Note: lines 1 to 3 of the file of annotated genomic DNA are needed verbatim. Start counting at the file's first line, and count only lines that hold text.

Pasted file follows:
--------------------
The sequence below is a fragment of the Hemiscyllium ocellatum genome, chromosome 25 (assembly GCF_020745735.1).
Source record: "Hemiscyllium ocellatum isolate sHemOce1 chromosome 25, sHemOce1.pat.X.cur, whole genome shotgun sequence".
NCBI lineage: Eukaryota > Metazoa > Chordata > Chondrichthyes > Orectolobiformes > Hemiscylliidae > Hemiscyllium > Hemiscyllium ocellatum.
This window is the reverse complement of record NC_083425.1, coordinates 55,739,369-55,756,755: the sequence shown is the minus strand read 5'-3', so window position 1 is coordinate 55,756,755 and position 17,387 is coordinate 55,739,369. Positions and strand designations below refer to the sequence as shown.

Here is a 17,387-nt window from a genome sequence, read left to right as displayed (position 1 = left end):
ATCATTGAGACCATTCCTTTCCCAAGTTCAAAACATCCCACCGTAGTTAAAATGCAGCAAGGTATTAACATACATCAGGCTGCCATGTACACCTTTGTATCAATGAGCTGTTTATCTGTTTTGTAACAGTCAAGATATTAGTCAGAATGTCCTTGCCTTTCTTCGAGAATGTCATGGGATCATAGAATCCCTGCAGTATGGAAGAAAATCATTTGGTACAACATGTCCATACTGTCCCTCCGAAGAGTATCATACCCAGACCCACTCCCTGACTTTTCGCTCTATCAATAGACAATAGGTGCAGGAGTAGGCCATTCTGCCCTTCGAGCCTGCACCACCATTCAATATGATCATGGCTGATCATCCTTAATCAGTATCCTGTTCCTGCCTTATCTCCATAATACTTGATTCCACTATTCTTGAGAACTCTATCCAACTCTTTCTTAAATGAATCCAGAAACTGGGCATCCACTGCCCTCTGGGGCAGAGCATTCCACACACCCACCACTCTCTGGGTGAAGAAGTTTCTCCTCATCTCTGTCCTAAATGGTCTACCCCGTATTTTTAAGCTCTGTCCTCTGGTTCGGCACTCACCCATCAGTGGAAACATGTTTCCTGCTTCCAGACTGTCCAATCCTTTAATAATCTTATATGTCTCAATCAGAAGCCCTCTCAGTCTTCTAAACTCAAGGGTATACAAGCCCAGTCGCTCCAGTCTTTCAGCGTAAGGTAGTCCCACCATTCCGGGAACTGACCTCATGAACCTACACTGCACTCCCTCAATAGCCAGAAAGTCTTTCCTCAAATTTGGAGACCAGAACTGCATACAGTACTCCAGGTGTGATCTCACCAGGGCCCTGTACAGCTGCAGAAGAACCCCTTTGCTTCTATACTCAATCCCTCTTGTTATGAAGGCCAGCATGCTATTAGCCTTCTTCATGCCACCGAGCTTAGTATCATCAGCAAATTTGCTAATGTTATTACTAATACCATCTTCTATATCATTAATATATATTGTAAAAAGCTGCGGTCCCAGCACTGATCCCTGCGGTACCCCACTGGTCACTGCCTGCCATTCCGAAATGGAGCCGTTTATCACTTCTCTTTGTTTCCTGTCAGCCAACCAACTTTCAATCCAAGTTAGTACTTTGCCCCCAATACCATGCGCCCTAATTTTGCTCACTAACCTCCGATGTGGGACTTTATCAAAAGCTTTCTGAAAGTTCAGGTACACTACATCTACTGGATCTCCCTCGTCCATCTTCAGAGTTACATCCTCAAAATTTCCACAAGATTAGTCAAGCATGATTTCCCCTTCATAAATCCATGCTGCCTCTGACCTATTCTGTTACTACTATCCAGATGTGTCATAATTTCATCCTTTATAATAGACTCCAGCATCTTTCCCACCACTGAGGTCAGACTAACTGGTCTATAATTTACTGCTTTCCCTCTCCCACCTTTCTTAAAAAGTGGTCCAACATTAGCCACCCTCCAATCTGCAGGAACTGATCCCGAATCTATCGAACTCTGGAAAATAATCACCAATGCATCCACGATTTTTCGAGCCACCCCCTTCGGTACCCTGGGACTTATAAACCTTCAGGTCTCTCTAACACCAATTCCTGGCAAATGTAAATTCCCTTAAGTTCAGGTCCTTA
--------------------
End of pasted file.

The sequence below is a fragment of the Hemiscyllium ocellatum genome, chromosome 25 (assembly GCF_020745735.1).
Source record: "Hemiscyllium ocellatum isolate sHemOce1 chromosome 25, sHemOce1.pat.X.cur, whole genome shotgun sequence".
NCBI lineage: Eukaryota > Metazoa > Chordata > Chondrichthyes > Orectolobiformes > Hemiscylliidae > Hemiscyllium > Hemiscyllium ocellatum.